When you buy a wireless phone in America, the vast majority of the time, that means you have to buy into a multi-year agreement with whichever carrier has an exclusive deal to carry that phone. These "deals" really aren't deals for consumers, as they entail high fees, blocked functionality, and the inability to take the phone with you if you switch carriers.

Although legislation to enact better consumer protections has yet to become law, some members of Congress are taking another crack at cracking down on the cellular industry.

The Senate Commerce Committee held a hearing yesterday on "The Consumer Wireless Experience," exploring how "exclusive" contracts can hinder both wireless customers and companies from getting the most out of their phones.

"We have too many places in this country where wireless call quality is low and service is unreliable — places where wireless broadband is only a pipe dream. This is absolutely unacceptable to me," said committee chair John "Jay" Rockefeller (D-WV).

The hearing, which contained no testimony from consumer advocates or actual citizens, had ample representation from industry spokesmen. AT&T retail division president Paul Roth said the wireless marketplace "[encouraged] the necessary collaboration that optimizes handset performance and accelerates the delivery of next-generation features."

Hu Meena, president of U.S. Cellular South, disagreed, equating the wireless marketplace to the financial industry prior to the global economic meltdown.

"Our country's banking and finance policy mistakenly believed that free reign in the marketplace with little oversight was the best course of action and that certain institutions were simply too big to fail," Meena said. "Congress must take action now to ensure that the wireless industry remains the competitive and innovative marketplace that Congress intended for consumers to have.

Members of the committee also wrote acting FCC chairman Michael Copps on the subject of competition in the wireless marketplace, urging the agency to take another look at exclusivity in contracts.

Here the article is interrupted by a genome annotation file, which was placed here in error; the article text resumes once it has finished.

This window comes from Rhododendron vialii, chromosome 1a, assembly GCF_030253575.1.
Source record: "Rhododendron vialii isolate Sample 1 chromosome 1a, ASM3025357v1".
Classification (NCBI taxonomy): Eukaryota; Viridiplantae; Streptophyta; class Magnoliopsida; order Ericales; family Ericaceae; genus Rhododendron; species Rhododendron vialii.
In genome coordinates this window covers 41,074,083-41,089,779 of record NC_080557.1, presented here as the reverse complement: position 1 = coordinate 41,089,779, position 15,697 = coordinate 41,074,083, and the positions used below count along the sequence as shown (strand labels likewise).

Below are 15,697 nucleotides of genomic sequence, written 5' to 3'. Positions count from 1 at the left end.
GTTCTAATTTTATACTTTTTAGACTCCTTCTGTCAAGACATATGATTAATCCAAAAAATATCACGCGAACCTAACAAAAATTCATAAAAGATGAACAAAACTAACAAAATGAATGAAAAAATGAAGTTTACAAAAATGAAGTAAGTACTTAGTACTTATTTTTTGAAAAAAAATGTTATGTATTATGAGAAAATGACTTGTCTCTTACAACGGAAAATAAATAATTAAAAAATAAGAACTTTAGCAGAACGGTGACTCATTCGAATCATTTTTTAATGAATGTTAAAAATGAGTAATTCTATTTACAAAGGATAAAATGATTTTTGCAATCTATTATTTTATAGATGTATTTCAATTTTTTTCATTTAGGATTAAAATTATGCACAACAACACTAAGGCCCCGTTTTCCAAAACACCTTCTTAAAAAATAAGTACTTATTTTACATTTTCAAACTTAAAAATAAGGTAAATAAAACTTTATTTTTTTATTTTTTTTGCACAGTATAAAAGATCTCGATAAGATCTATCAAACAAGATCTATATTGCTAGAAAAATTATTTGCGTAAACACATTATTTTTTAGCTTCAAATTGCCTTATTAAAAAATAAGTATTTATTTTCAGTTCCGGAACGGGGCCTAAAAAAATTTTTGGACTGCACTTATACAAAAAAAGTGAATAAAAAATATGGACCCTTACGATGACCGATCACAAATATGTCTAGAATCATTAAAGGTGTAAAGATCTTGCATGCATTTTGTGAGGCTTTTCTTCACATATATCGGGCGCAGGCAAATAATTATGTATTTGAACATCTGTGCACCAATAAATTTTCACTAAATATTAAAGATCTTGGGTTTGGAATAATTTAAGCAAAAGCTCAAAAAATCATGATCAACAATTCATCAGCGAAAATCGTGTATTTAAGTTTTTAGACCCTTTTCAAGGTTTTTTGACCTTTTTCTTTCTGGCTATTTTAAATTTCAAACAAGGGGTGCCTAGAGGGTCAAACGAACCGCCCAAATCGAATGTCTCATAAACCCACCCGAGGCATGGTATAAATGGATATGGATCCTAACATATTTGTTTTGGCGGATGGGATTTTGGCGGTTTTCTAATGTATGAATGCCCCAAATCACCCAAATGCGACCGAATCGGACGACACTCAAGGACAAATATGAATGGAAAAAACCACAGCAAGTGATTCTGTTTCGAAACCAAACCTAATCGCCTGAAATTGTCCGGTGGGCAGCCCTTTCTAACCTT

"We ask that you examine this issue carefully and act expeditiously should you find that exclusivity agreements unfairly restrict consumer choice or adversely impact competition in the commercial wireless marketplace," the Committee wrote.

"Today, we've got a wireless marketplace where four companies account for more than 85 percent of all subscribers," committee member Sen. John Kerry (D-MA) wrote on SaveTheInternet.com's blog. "In fact, nine of the most popular ten phones are locked in a deal with one of these big wireless carriers, and are only available through one network."

At his confirmation hearing on Tuesday, incoming FCC chairman Julius Genachowski did not directly address the question of exclusivity contracts, but said more needs to be done to emphasize consumer choice and protect customer rights in the wireless marketplace.

Fans of the ultra-popular iPhone have been complaining to ConsumerAffairs.com and elsewhere that AT&T — the exclusive carrier of the iPhone — cripples the phone's functionality and has made upgrading to the new 3GS model too confusing.

"I purchased an iPhone on May 4th and they are not allowing me to exchange my 3G iphone to a 3Gs when it comes out," wrote Anthony of Lawrenceville, New Jersey. "I have discussed my problem with Apple, who has agreed AT&T; is engaging in poor business practices."

There have been multiple legal challenges to exclusivity contracts in court, mostly centered around the expensive termination fees customers have to pay to switch from one carrier to another. Wireless companies say the fees are necessary to recoup the costs of the handsets, but critics charge they're designed to lock a customer in and prevent them from shopping for the best offer.

All four wireless carriers — AT&T, Sprint, T-Mobile, and Verizon Wireless — began prorating their termination fees and streamlining their customer service plans after judges in several states ruled the contracts were "unconscionable" and violated state consumer protection laws.